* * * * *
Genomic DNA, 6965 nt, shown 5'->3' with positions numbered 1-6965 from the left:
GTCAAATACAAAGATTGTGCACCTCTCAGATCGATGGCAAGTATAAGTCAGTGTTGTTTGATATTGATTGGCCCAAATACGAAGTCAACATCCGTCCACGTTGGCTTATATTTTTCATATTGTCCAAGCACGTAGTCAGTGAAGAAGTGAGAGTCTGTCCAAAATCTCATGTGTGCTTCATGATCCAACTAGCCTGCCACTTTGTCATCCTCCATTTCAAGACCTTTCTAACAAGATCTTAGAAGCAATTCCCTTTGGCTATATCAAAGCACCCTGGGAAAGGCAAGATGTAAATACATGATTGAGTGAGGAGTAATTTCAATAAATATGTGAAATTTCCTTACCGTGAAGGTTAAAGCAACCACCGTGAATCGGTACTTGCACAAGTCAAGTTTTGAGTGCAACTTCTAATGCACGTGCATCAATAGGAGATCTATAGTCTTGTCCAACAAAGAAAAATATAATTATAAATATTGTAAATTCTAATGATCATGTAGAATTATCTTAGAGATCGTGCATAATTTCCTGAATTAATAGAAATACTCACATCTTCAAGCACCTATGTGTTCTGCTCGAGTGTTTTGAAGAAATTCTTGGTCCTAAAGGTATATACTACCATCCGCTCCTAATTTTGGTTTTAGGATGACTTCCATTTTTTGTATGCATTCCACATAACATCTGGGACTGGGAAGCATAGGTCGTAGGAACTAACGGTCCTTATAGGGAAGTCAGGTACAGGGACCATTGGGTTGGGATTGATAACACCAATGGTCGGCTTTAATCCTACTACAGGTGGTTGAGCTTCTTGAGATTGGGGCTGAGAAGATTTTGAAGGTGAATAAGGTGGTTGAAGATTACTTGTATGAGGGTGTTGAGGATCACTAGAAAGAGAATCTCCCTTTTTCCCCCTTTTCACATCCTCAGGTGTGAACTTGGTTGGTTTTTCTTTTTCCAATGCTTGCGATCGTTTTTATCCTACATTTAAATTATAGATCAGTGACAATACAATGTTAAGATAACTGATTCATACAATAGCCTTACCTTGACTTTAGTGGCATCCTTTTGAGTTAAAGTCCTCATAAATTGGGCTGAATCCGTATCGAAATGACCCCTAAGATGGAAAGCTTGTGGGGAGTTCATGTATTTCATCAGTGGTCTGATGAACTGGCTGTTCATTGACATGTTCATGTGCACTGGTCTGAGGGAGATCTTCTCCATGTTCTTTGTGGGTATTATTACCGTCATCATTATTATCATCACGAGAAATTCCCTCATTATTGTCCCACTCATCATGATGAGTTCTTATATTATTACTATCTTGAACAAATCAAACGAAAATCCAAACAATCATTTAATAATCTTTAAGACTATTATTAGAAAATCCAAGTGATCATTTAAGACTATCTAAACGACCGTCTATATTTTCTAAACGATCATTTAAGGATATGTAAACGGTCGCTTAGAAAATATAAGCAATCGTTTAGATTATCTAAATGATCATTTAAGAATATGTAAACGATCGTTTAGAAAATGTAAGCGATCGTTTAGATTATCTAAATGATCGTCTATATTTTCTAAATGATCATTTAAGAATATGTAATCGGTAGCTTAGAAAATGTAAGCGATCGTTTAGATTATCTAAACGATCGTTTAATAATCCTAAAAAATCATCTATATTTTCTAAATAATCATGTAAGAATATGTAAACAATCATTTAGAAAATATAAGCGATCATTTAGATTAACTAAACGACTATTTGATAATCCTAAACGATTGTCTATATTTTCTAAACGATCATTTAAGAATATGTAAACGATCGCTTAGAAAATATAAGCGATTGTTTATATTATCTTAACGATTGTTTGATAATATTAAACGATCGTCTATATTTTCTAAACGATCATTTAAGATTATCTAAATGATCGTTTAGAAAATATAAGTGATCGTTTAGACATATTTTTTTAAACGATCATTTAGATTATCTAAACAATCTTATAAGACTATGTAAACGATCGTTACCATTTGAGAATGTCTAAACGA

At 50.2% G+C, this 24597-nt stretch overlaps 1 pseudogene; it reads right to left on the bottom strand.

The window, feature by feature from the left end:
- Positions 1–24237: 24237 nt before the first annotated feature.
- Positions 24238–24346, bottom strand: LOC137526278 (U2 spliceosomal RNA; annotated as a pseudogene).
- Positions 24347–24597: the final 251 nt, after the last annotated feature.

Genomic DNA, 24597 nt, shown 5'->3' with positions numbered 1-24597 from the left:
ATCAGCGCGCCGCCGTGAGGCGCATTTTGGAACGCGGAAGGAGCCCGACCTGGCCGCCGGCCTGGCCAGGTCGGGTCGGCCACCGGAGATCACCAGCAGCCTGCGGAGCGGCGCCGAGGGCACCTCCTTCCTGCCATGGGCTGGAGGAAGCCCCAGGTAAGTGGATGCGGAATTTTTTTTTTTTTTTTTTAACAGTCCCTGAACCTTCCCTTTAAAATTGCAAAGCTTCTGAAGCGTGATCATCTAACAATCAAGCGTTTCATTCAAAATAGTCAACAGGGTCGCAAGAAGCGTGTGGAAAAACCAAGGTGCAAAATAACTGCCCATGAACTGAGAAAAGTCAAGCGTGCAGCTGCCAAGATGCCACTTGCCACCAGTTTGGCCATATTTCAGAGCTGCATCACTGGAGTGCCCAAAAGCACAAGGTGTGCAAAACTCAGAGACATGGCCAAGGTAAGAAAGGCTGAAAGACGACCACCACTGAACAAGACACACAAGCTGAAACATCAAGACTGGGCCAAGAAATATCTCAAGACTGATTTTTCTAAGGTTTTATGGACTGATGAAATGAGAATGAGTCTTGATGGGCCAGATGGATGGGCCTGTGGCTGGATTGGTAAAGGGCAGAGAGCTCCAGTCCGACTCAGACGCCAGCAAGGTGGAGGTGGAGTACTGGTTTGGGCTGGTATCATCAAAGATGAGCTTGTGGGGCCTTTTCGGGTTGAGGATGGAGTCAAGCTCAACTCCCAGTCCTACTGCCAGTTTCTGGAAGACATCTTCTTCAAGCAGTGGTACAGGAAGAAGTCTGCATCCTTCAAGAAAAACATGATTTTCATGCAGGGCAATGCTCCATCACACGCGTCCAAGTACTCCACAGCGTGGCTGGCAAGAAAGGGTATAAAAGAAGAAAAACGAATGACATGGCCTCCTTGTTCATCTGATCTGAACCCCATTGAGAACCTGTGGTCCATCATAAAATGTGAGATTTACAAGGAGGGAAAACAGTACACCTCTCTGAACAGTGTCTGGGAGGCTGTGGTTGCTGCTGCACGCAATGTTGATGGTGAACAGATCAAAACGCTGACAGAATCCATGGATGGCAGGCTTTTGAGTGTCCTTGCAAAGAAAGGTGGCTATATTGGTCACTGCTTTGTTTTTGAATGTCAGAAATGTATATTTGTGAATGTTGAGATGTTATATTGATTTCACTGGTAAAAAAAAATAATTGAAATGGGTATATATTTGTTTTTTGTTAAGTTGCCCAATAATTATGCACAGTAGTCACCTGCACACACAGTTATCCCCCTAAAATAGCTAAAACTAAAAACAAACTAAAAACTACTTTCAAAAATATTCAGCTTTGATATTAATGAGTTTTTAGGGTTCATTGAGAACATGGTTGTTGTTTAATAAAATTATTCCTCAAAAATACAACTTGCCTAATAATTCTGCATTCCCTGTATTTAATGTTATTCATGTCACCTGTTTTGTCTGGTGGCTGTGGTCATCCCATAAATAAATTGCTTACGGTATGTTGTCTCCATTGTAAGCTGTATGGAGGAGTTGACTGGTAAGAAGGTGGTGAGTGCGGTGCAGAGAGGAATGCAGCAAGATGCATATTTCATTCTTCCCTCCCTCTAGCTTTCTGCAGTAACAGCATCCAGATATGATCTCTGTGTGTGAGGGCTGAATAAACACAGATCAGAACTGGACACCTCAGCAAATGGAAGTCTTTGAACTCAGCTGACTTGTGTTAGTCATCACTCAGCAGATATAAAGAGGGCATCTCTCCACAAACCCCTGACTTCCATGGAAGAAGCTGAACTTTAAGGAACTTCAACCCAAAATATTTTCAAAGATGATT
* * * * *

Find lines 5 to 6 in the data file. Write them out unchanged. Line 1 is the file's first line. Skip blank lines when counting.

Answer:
- Positions 1–24237: 24237 nt before the first annotated feature.
- Positions 24238–24346, bottom strand: LOC137526278 (U2 spliceosomal RNA; annotated as a pseudogene).